Ms Msoka from Nari says it takes three months to extract high-quality wine from cashew apples. Every kilogram of the fruit can produce one litre of wine.
Ms Msoka says by using one kilogram of the broken kernel (WW450), one can produce one kilogram of butter that can earn 20,000 from Sh10,000 if sold without value addition.
Regarding cashew nut grades, deputy Nira director Dr Fortunatus Kapinga says already they have developed about 54 cashew seed varieties that can produce high-quality nuts with high demand in the international market.
“Tanzania cashews meet international standards because the seed varieties that we developed meet the requirements of the international market and that is why we encourage our farmers to use seeds from Naliendele so that we can successfully compete in the global market,” says Dr Kapinga.
He says they also researched and developed a technology to extract milk from cashew nut since some people like small children and the elderly are unable to chew cashew nut or are allergic to cows or goat milk.
“We do researches that respond to challenges facing farmers and needs of stakeholders like processors, transporters and cut across the whole value chain,” he says.
Tanzania produced 265,000 tonnes of cashew nut during the 2016/2017 season.
“If cashew fruits separated from the cashew were to be used for the production of wine they would produce wine worth Sh26.9 trillion,” he says.
About 313,000 tonnes of cashew nuts were produced during the 2017/2018 season. According to Dr Kapinga, cashew fruits from that quantity would have produced Sh31.83 trillion worth of wine.
Cashew growers produced 224, 000 tonnes during the 2018/2019 season. Cashew apples from this amount could produce wine worth Sh22.78 trillion.
“We have been losing between Sh22.8 trillion and 31.8 trillion a year by not extracting juice from cashew nut fruits,” says Dr Kapinga.
What farmers say
Mr Millanzi says he collects between two to three tonnes of cashew apples every season but only use few to make juice and throw away the rest and set them on fire once they get dried.
He says some farmers use them to brew local spirit.
“If the government brings us a factory or technology of making products out of the fruits that will help change our lives because we throw away a huge quantity of the resources, he says.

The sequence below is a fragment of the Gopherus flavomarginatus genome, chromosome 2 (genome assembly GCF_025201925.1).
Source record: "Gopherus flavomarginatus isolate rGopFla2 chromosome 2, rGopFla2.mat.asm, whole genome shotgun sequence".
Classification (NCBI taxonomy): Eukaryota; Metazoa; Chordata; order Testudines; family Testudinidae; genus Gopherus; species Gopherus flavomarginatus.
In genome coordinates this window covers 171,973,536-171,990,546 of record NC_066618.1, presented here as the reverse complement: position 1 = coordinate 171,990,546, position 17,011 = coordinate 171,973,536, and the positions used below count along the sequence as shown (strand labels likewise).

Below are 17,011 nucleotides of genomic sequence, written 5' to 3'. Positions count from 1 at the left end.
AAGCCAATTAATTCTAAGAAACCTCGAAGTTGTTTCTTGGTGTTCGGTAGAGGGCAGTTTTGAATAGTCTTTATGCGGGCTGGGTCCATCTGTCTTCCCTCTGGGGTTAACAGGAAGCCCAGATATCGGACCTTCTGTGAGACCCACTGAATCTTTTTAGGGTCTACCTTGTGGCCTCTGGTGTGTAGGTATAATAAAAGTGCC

Dr Kapinga says apart from boosting income of farmers, if used well, cashew fruits can create hundreds of employment.
Jobs will come from processors of cashew kernel that are used for making butter, makers of packaging materials, producers of animal feed and transporters.
Costech appeal to investors
A representative of the Tanzania Commission for Science and Technology (Costech) Dr Bakari Msangi says Nari has already conducted research over a simple technology that could be used by Tanzanian farmers and urged them to grab the opportunity.
He says well-established businessmen must grab the opportunity and establish processing plants in cashew nut producing regions
“They are required to realise that already at the research level we have approved the technology and we have already produced a product that has entered the market, so we invite local and foreign investors to see the importance of setting up factories in these regions,” he appealed.
“All the people in official positions should strive to propagate this technology and encourage people to invest in areas that grow cashew nut.
Strategies to support farmers
Tandahimba MP Katani Katani says some farmers use cashew apples to brew local spirit known as gongo whose consumption is prohibited by law and leave thousands of tons of fruits to rot in their farms.
“By good lucky agriculture minister know cashew apples can be used to produce wine, so we are trying to see the best way of incorporating this issue in our policies and see cashew nut growing offers more opportunities to farmers,” he says.